According to the KDFWR: “The bobwhite quail (Colinus virginianus) is the most widespread of the quail species in North America. Historically, their range spreads as far north as the Great Lakes and as far south as the Caribbean. In many states in the US [including Kentucky], the quail population is drastically declining due to habitat loss.”
The KDFWR explains further: “The northern bobwhite was once a prominent feature of Kentucky’s rural landscape. Its popularity as a gamebird and attractive appearance made it a favorite to the hunter and non-hunter alike. The bobwhite’s historic prosperity was tied to an agricultural system focused on the small family farm, but today’s land use patterns have decimated the bird’s numbers to all-time lows.
“Small, dynamic farms of yesteryear included livestock, vegetables, row crops, and tobacco creating a landscape perfectly suited for bobwhites. Crop fields were small in size, rotated annually, and periodically left fallow. Brushy fencerows and weeds were common features, and mowing for appearance was not a consideration.”
But nowadays, many landowners maintain their property like a perfectly manicured front lawn or golf course – unlike years ago when, for a variety of reasons, farmers let fencerows and gullies and random plots grow wild.
The KDFWR will help private landowners improve their land for wildlife and assist with wildlife management. “About 95% of the land in Kentucky is privately owned. To successfully manage our wildlife resources, the Kentucky Department of Fish and Wildlife Resources works cooperatively with Kentucky’s private landowners.
“One of the essential ingredients in conserving Kentucky’s wildlife resources is habitat improvement. Our Habitat Improvement Program offers an opportunity for interested landowners or managers, hunters, and groups to work with wildlife professionals toward a common goal of improving wildlife habitat – their cover, food, water, and space – across the state.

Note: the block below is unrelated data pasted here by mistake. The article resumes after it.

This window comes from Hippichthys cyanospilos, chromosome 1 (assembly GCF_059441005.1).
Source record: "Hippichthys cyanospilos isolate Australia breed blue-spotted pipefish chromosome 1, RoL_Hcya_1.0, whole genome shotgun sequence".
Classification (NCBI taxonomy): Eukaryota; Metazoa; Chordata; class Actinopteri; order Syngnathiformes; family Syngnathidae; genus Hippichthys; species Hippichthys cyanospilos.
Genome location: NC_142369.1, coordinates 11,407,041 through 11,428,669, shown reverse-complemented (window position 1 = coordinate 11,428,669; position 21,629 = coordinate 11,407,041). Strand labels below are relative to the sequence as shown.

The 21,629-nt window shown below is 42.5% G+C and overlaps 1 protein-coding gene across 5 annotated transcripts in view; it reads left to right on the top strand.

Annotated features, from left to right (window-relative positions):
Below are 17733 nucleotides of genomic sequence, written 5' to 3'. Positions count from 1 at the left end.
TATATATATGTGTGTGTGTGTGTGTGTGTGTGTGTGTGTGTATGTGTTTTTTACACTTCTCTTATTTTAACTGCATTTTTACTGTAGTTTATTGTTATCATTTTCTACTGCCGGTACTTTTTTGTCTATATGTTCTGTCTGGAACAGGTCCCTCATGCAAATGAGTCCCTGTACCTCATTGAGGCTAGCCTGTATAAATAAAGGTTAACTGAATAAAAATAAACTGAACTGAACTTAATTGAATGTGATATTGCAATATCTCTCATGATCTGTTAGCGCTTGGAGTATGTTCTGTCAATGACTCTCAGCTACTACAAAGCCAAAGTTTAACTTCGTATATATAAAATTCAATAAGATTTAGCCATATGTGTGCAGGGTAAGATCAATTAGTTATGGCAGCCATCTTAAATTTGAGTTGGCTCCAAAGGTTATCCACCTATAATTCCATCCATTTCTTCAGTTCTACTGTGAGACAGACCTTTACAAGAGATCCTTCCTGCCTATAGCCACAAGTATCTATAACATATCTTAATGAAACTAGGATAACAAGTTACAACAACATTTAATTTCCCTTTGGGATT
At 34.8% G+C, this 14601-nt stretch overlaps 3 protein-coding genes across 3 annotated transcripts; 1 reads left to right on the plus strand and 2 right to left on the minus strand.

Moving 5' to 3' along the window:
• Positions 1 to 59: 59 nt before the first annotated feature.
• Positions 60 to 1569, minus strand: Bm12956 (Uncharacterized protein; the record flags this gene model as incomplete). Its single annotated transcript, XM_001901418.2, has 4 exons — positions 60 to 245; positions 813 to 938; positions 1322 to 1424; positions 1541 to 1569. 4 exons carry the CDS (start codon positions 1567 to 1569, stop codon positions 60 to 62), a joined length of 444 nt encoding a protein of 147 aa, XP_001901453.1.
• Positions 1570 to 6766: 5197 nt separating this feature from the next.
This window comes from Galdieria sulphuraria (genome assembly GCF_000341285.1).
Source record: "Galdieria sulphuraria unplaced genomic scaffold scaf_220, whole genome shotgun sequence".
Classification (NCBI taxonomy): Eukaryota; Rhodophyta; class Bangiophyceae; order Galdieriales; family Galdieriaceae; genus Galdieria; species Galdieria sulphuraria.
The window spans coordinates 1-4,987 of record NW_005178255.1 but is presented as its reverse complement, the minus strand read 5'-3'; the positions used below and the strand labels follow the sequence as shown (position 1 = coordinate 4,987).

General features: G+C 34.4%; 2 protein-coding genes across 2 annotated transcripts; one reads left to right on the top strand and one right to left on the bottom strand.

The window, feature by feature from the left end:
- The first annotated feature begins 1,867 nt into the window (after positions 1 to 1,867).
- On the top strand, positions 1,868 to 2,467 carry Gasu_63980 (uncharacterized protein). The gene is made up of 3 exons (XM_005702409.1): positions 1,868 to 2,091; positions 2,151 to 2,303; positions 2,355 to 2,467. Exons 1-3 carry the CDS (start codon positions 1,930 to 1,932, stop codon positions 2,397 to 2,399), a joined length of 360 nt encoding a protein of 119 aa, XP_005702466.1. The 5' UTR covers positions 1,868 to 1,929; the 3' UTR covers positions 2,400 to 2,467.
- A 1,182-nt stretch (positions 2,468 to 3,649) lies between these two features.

“Wildlife biologists are available to work with interested individuals or groups on properties of 25 acres or more that they own or have management rights on. This program helps create suitable habitats that benefit local wildlife populations and demonstrate to others the value of such improvements. The technical assistance is designed to help participants meet their goals. There is no obligation for participation in this program.”
The KDFWR describes dozens of how-to habitat improvements such as brush piles, cover thickets, cropland management, fescue eradication, and shallow-water wetlands. A simple brush pile can provide habitat for box turtles, fence lizards, songbirds, small rodents, and a variety of mammals – even bears. Landowners can contact a Private Lands biologist to help develop a wildlife management plan specifically for their property.
About 20 years ago, I built a 12’ X 12’ X 3’ fishpond in a shady corner of our backyard. I stocked it with a dozen 29-cent goldfish from Walmart, and minnows left over from fishing. The goldfish and (a few different types of) minnows naturally reproduced. Some of my goldfish weigh at least a pound, and I always have minnows for fishing when I need them.
The fishpond is a magnet for all types of wildlife – frogs, salamanders, snakes, birds, lizards, and twice a snapping turtle (who feasted on my goldfish). My fishpond is small, but it’s my way of putting back some of the wildlife habitat we have lost.
Think about things you can do as well ... then do them. Our state’s wildlife will thank you.